I initially embraced classical music in 1954 when I mistuned my car radio and heard the Heifetz recording of Mendelssohn's Violin Concerto. That inspired me to board the new "hi-fi" DIY bandwagon. In 1957 I joined one of the pioneer semiconductor makers and spent the next 32 years marketing transistors and microcircuits to military contractors. Home audio DIY projects remained a personal passion until 1989 when we created our own new photography equipment company. I later (2012) revived my interest in two channel audio when we "downsized" our life and determined that mini-monitors + paired subwoofers were a great way to mate fine music with the space constraints of condo living.

Visitors that view my technical papers on this site may wonder why they appear here, rather than on a site that features audio equipment reviews. My reason is that I tried the latter, and prefer to publish for people who actually want to listen to music; not to equipment. My focus is in describing what's technically beneficial to assure that the sound of the system will accurately replicate the source input signal (i. e. exhibit high accuracy) without inordinate cost and complexity. Conversely, most of the audiophiles of today strive to achieve sound that's euphonic, i.e. be personally satisfying. In essence, audiophiles seek sound that's consistent with their desire; the music is simply a test signal.

William (Bill) Heck, Contributing Reviewer

Among my early childhood memories are those of listening to my mother playing records (some even 78 rpm ones!) of both classical music and jazz tunes. I suppose that her love of music was transmitted genetically, and my interest was sustained by years of playing in rock bands – until I realized that this was no way to make a living. The interest in classical music was rekindled in grad school when the university FM station serving as background music for studying happened to play the Brahms First Symphony. As the work came to an end, it struck me forcibly that this was the most beautiful thing I had ever heard, and from that point on, I never looked back. This revelation was to the detriment of my studies, as I subsequently spent way too much time simply listening, but music has remained a significant part of my life. These days, although I still can tell a trumpet from a bassoon and a quarter note from a treble clef, I have to admit that I remain a nonexpert. But I do love music in general and classical music in particular, and I enjoy sharing both information and opinions about it.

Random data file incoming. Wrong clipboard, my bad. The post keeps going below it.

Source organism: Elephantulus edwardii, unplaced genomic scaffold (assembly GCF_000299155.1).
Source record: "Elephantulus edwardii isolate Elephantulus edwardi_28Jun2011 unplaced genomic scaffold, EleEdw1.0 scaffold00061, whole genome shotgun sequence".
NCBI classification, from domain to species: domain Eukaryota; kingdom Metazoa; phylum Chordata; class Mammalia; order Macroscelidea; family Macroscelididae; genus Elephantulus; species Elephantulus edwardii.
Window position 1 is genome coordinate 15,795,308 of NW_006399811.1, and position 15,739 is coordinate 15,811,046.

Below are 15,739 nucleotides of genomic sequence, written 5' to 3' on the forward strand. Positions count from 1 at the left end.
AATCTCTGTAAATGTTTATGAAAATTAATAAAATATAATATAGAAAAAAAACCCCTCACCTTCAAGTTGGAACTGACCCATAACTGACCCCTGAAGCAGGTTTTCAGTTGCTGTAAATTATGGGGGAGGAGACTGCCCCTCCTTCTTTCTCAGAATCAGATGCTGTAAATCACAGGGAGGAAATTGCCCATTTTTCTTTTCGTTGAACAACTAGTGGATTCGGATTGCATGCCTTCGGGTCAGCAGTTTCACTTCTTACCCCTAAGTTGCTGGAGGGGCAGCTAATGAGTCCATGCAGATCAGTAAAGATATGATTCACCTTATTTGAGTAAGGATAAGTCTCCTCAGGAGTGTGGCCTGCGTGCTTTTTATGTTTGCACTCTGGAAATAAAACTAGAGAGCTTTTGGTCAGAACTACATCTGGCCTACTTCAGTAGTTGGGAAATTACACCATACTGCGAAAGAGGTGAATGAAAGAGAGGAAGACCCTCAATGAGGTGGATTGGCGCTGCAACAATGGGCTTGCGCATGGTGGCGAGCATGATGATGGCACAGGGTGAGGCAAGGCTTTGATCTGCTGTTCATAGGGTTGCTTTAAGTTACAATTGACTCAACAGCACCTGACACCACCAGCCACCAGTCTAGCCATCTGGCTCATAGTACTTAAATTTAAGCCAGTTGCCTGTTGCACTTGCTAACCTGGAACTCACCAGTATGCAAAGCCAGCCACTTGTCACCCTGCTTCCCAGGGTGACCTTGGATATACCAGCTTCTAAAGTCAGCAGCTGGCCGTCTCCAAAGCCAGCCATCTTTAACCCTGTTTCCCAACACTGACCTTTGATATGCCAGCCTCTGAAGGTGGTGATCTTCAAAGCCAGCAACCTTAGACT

The audiophile bug bit about the same time that I returned to that classical music. I’ve gone through plenty of equipment, brands from Audio Research to Yamaha, and the best of it has opened new audio insights. Along the way, I reviewed components, and occasionally recordings, for The $ensible Sound magazine. Recently I’ve rebuilt--I prefer to say reinvigorated--my audio system, with a Sangean FM HD tuner and (for the moment) an ancient Toshiba multi-format disk player serving as a transport, both feeding a NAD C 658 streaming preamp/DAC, which in turn connects to a Legacy Powerbloc2 amplifier driving my trusty Waveform Mach Solo speakers, supplemented by a Hsu Research ULS 15 Mk II subwoofer.

Mission Statement

It is the goal of Classical Candor to promote the enjoyment of classical music. Other forms of music come and go--minuets, waltzes, ragtime, blues, jazz, bebop, country-western, rock-'n'-roll, heavy metal, rap, and the rest--but classical music has been around for hundreds of years and will continue to be around for hundreds more. It's no accident that every major city in the world has one or more symphony orchestras.

When I was young, I heard it said that only intellectuals could appreciate classical music, that it required dedicated concentration to appreciate. Nonsense. I'm no intellectual, and I've always loved classical music. Anyone who's ever seen and enjoyed Disney's Fantasia or a Looney Tunes cartoon playing Rossini's William Tell Overture or Liszt's Hungarian Rhapsody No. 2 can attest to the power and joy of classical music, and that's just about everybody.

So, if Classical Candor can expand one's awareness of classical music and bring more joy to one's life, more power to it. It's done its job. --John J. Puccio

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"Their Master's Voice" by Michael Sowa

"Their Master's Voice" by Michael Sowa